‘Oh, leave her alone!’ said Bao-yu. ‘She’ll be all right presently.’
Soon they had finished eating, and Bao-yu, afraid that Grandmother Jia might be worrying and at the same time anxious to rejoin Dai-yu, hurriedly demanded tea to rinse his mouth with. Tan-chun and Xi-chun were much amused.
‘Why are you always in such a hurry, Bao?’ they asked him. ‘Even your eating and drinking all seems to be done in a rush.’
‘You should let him finish quickly, so that he can get back to his Dai-yu,’ said Bao-chai blandly. ‘Don’t make him waste time here with us.’
Bao-yu left as soon as he had drunk his tea, and made straight for the west courtyard where his Grandmother Jia’s apartment was. But as he was passing by the gateway of Xi?-feng’s courtyard, it happened that Xi-feng herself was stand?ing in her doorway with one foot on the threshold, grooming her teeth with an ear-cleaner and keeping a watchful eye on nine or ten pages who were moving potted plants about under her direction.
‘Ah, just the person I wanted to see!’ she said, as soon as she caught sight of Bao-yu. ‘Come inside. I want you to write something down for me.’
Bao-yu was obliged to follow her indoors. Xi-feng called for some paper, an inkstone and a brush, and at once began dictating:
‘Crimson lining-damask forty lengths, dragonet figured satin forty lengths, miscellaneous
Imperial gauze one hundred lengths, gold necklets four, —’
‘Here, what is this?’ said Bao-yu. ‘It isn’t an invoice and it isn’t a presentation list. How am I supposed to write it?’
‘Never you mind about that,’ said Xi-feng. ‘As long as I know what it is, that’s all that matters. Just put it down any?how.’
Bao-yu wrote down the four items. As soon as he had done so, Xi-feng took up the paper and folded it away.
‘Now,’ she said, smiling pleasantly, ‘there’s something I want to talk to you about. I don’t know whether you’ll agree to this or not, but there’s a girl in your room called “Crimson” whom I’d like to work for me. If I find you someone to re?place her with, will you let me have her?’
‘There are so many girls in my room,’ said Bao-yu. ‘Please take any you have a fancy to. You really don’t need to ask me about it.’
‘In that case,’ said Xi-feng, ‘I’ll send for her straight away.’
‘Please do,’ said Bao-yu, and started to go.
‘Hey, come back!’ said Xi-feng. ‘I haven’t finished with you yet.’
‘I’ve got to see Grandma now,’ said Bao-yu. ‘If you’ve got anything else to say, you can tell me on my way back.’
When he got to Grandmother Jia’s apartment, they had all just finished lunch. Grandmother Jia asked him if he bad had anything nice to eat with his mother.
‘There wasn’t anything nice,’ he said. ‘But I had an extra bowl of rice.’
Then, after the briefest pause:
‘Where’s Cousin Lin?’
‘In the inner room,’ said Grandmother Jia.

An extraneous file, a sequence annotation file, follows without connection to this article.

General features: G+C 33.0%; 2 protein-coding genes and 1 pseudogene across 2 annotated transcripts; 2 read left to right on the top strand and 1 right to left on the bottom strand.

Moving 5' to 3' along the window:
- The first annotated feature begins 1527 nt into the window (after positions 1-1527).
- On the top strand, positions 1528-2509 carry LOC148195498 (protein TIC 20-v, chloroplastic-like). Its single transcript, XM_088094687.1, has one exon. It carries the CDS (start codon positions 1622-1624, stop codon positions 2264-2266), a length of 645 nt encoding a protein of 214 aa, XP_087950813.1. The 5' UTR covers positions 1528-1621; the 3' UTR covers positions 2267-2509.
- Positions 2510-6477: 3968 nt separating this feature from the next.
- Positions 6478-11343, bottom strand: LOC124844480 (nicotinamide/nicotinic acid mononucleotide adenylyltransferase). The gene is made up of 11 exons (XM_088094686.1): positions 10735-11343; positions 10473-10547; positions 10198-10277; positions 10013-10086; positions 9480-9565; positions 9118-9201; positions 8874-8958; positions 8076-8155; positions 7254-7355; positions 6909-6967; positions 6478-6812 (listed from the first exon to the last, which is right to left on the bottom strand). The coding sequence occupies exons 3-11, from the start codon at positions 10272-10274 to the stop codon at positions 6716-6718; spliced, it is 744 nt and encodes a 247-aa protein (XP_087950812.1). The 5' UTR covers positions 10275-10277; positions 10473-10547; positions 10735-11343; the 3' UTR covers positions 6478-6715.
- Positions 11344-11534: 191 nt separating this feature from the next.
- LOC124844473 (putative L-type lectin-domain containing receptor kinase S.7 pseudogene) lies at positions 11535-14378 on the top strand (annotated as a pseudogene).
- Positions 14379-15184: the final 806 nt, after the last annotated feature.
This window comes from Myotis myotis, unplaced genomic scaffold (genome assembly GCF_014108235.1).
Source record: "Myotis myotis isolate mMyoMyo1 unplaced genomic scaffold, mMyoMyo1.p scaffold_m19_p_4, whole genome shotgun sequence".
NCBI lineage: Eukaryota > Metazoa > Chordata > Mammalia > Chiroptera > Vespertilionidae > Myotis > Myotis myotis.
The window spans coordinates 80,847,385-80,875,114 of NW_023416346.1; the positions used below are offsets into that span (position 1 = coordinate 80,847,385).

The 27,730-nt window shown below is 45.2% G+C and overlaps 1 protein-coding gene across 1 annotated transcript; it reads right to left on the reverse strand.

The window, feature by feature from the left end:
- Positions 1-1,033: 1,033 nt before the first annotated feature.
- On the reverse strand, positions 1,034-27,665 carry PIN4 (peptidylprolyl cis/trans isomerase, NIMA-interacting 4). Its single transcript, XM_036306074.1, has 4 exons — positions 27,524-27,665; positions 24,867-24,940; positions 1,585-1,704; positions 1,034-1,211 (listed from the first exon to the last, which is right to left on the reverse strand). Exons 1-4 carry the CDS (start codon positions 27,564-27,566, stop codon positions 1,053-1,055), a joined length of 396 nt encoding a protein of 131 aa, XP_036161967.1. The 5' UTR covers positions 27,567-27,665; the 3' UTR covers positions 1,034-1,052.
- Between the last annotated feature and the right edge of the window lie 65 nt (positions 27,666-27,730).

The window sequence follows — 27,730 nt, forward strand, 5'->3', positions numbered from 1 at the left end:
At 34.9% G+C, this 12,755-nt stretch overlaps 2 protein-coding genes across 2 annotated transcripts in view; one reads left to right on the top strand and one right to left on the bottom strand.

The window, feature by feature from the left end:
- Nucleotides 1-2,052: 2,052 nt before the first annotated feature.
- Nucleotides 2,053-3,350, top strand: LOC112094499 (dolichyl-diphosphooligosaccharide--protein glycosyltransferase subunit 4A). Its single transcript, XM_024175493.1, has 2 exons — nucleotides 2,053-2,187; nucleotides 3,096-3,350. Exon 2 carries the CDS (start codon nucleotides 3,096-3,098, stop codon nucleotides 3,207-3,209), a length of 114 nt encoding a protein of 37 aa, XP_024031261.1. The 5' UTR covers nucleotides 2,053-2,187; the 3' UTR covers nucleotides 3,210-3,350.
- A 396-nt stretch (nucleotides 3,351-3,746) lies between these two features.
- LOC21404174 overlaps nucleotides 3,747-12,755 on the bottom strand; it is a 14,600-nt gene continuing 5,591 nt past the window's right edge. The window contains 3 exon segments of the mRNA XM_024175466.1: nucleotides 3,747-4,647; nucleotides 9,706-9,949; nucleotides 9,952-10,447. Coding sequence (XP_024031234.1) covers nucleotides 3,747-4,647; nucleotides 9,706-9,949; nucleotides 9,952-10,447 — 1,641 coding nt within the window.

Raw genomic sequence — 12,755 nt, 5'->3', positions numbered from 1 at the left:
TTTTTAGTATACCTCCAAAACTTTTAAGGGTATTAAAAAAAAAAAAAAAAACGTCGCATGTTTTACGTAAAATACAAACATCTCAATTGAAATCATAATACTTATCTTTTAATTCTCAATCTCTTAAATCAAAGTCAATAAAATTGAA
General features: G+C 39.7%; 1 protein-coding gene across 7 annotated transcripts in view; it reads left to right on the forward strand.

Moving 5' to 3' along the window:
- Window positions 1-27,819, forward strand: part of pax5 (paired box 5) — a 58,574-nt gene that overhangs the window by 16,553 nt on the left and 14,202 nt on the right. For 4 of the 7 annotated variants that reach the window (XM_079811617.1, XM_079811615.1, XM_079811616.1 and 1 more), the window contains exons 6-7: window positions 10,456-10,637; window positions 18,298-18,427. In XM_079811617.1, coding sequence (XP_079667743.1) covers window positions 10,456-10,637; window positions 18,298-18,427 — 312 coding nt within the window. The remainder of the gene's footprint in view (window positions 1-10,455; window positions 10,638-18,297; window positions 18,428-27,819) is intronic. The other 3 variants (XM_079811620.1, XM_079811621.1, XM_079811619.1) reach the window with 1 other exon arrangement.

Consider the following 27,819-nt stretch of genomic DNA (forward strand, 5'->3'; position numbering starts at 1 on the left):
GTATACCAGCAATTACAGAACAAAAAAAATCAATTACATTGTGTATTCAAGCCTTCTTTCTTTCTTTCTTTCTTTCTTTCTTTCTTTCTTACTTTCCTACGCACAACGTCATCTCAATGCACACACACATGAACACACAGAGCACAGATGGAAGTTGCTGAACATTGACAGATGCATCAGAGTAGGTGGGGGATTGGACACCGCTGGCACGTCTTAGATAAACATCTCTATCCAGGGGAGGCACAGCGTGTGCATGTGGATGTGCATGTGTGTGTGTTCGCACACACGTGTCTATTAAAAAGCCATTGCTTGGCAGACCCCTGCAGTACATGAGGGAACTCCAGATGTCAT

In the inner room a maid stood below the kang blowing on a flat-iron. Up on the kang two maids were marking some material with a chalked string, while Dai-yu, her head bent low over her work, was engaged in cutting something from it with her shears.
‘What are you making?’ he asked her. ‘You’ll give yourself a headache, stooping down like that immediately after your lunch.’
Dai-yu took no notice and went on cutting.
‘That corner looks a bit creased still,’ said one of the maids. ‘it will have to be ironed again.’
‘Leave it alone!’ said Dai-yu, laying down her shears. ‘It will be all right presently.’
Bao-yu found her reply puzzling.
Bao-chai, Tan-chun and the rest had now arrived in the outer room and were talking to Grandmother Jia. Presently Bao-chai drifted inside and asked Dai-yu what she was doing; then, when she saw that she was cutting material, she ex?claimed admiringly.
‘What a lot of things you can do, Dai! Fancy, even dress-making now!’
Dai-yu smiled malignantly.
‘Oh, it’s all lies, really. I just do it to fool people.’
‘I’ve got something to tell you that I think will amuse you, Dai,’ said Bao-chai pleasantly. ‘When our cousin was holding forth about that medicine just now and I said I didn’t know about it, I believe actually he was rather wounded.’
‘Oh, leave him alone!’ said Dai-yu. ‘He will be all right presently.’
‘Grandma wants someone to play dominoes with,’ said Bao-yu to Bao-chai. ‘Why don’t you go and play dominoes?’
‘Oh, is that what I came for?’ said Bao-chai; but she went, notwithstanding.
‘Why don’t you go?’ said Dai-yu. ‘There’s a tiger in this room. You might get eaten.’
She said this still bending over her cutting, which she con?tinued to work away at without looking up at him.
Finding himself once more ignored, Bao-yu nevertheless attempted to remain jovial.
‘Why don’t you come out for a bit too? You can do this cutting later.’
Dai-yu continued to take no notice.
Failing to get a response from her, he tried the maids:
‘Who told her to do this dress-making?’
‘Whoever told her to do it,’ said Dai-yu, ‘it has nothing whatever to do with Master Bao.’
Bao-yu was about to retort, but just at that moment someone came in to say that he was wanted outside, and he was obliged to hurry off.
Dai-yu leaned forward and shouted after him:
‘Holy Name! By the time you get back, I shall be dead.’

*

Outside the gateway to the inner quartets Bao-yu found Tea-leaf waiting.
‘Mr Feng invites you round to his house,’ said Tealeaf.